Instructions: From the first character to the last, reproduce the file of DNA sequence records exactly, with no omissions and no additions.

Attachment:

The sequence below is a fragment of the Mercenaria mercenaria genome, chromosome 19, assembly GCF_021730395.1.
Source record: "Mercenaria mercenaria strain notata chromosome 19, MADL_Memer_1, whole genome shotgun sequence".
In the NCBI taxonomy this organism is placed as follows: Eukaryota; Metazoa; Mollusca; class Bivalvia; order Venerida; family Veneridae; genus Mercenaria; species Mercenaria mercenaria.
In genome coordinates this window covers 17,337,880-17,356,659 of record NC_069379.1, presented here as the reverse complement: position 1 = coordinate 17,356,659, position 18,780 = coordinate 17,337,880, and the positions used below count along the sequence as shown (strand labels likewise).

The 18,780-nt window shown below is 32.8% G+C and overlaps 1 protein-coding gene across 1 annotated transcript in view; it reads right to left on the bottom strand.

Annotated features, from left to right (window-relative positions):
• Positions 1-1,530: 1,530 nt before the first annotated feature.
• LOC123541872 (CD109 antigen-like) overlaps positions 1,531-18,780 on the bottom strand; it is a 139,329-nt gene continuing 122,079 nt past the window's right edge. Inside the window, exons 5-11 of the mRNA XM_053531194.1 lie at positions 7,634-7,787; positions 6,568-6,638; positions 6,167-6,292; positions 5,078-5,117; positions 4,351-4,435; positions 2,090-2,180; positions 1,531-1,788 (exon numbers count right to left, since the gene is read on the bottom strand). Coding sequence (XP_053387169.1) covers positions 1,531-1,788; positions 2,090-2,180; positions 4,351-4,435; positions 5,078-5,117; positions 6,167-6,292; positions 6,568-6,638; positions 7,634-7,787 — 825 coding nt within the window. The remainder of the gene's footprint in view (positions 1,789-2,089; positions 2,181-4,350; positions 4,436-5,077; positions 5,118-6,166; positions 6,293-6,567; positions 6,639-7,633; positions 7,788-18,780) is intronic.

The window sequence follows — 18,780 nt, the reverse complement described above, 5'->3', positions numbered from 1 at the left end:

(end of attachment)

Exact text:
The sequence below is a fragment of the Mercenaria mercenaria genome, chromosome 19, assembly GCF_021730395.1.
Source record: "Mercenaria mercenaria strain notata chromosome 19, MADL_Memer_1, whole genome shotgun sequence".
In the NCBI taxonomy this organism is placed as follows: Eukaryota; Metazoa; Mollusca; class Bivalvia; order Venerida; family Veneridae; genus Mercenaria; species Mercenaria mercenaria.
In genome coordinates this window covers 17,337,880-17,356,659 of record NC_069379.1, presented here as the reverse complement: position 1 = coordinate 17,356,659, position 18,780 = coordinate 17,337,880, and the positions used below count along the sequence as shown (strand labels likewise).

The 18,780-nt window shown below is 32.8% G+C and overlaps 1 protein-coding gene across 1 annotated transcript in view; it reads right to left on the bottom strand.

Annotated features, from left to right (window-relative positions):
• Positions 1-1,530: 1,530 nt before the first annotated feature.
• LOC123541872 (CD109 antigen-like) overlaps positions 1,531-18,780 on the bottom strand; it is a 139,329-nt gene continuing 122,079 nt past the window's right edge. Inside the window, exons 5-11 of the mRNA XM_053531194.1 lie at positions 7,634-7,787; positions 6,568-6,638; positions 6,167-6,292; positions 5,078-5,117; positions 4,351-4,435; positions 2,090-2,180; positions 1,531-1,788 (exon numbers count right to left, since the gene is read on the bottom strand). Coding sequence (XP_053387169.1) covers positions 1,531-1,788; positions 2,090-2,180; positions 4,351-4,435; positions 5,078-5,117; positions 6,167-6,292; positions 6,568-6,638; positions 7,634-7,787 — 825 coding nt within the window. The remainder of the gene's footprint in view (positions 1,789-2,089; positions 2,181-4,350; positions 4,436-5,077; positions 5,118-6,166; positions 6,293-6,567; positions 6,639-7,633; positions 7,788-18,780) is intronic.

The window sequence follows — 18,780 nt, the reverse complement described above, 5'->3', positions numbered from 1 at the left end: